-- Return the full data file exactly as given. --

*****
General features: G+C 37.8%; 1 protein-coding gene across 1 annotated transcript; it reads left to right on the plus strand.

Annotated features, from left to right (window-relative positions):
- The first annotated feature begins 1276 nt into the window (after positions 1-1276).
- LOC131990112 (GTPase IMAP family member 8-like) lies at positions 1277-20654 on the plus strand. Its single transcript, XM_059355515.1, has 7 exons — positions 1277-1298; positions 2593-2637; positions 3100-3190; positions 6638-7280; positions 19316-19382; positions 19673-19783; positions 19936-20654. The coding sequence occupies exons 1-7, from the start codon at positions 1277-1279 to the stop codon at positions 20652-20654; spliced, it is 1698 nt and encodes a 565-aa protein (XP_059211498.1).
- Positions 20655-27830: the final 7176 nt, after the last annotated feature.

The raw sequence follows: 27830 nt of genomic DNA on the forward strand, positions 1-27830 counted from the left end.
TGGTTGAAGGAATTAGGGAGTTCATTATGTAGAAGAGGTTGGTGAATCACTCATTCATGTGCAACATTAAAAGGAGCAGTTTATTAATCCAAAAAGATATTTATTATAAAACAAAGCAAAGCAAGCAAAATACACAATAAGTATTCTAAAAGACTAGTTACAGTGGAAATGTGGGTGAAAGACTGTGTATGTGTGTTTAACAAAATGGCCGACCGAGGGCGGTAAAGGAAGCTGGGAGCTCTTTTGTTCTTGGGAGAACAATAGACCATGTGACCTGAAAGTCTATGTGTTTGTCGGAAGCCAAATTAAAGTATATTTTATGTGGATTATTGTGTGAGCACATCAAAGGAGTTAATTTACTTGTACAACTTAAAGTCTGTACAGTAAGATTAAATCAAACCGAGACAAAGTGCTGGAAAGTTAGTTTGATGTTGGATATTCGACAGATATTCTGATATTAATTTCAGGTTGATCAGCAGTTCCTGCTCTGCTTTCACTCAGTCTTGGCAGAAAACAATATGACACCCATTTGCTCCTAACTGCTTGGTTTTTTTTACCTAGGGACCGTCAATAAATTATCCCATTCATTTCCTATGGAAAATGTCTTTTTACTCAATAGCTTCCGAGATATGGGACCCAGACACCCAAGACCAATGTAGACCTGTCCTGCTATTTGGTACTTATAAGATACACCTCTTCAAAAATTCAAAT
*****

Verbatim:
General features: G+C 37.8%; 1 protein-coding gene across 1 annotated transcript; it reads left to right on the plus strand.

Annotated features, from left to right (window-relative positions):
- The first annotated feature begins 1276 nt into the window (after positions 1-1276).
- LOC131990112 (GTPase IMAP family member 8-like) lies at positions 1277-20654 on the plus strand. Its single transcript, XM_059355515.1, has 7 exons — positions 1277-1298; positions 2593-2637; positions 3100-3190; positions 6638-7280; positions 19316-19382; positions 19673-19783; positions 19936-20654. The coding sequence occupies exons 1-7, from the start codon at positions 1277-1279 to the stop codon at positions 20652-20654; spliced, it is 1698 nt and encodes a 565-aa protein (XP_059211498.1).
- Positions 20655-27830: the final 7176 nt, after the last annotated feature.

The raw sequence follows: 27830 nt of genomic DNA on the forward strand, positions 1-27830 counted from the left end.
TGGTTGAAGGAATTAGGGAGTTCATTATGTAGAAGAGGTTGGTGAATCACTCATTCATGTGCAACATTAAAAGGAGCAGTTTATTAATCCAAAAAGATATTTATTATAAAACAAAGCAAAGCAAGCAAAATACACAATAAGTATTCTAAAAGACTAGTTACAGTGGAAATGTGGGTGAAAGACTGTGTATGTGTGTTTAACAAAATGGCCGACCGAGGGCGGTAAAGGAAGCTGGGAGCTCTTTTGTTCTTGGGAGAACAATAGACCATGTGACCTGAAAGTCTATGTGTTTGTCGGAAGCCAAATTAAAGTATATTTTATGTGGATTATTGTGTGAGCACATCAAAGGAGTTAATTTACTTGTACAACTTAAAGTCTGTACAGTAAGATTAAATCAAACCGAGACAAAGTGCTGGAAAGTTAGTTTGATGTTGGATATTCGACAGATATTCTGATATTAATTTCAGGTTGATCAGCAGTTCCTGCTCTGCTTTCACTCAGTCTTGGCAGAAAACAATATGACACCCATTTGCTCCTAACTGCTTGGTTTTTTTTACCTAGGGACCGTCAATAAATTATCCCATTCATTTCCTATGGAAAATGTCTTTTTACTCAATAGCTTCCGAGATATGGGACCCAGACACCCAAGACCAATGTAGACCTGTCCTGCTATTTGGTACTTATAAGATACACCTCTTCAAAAATTCAAAT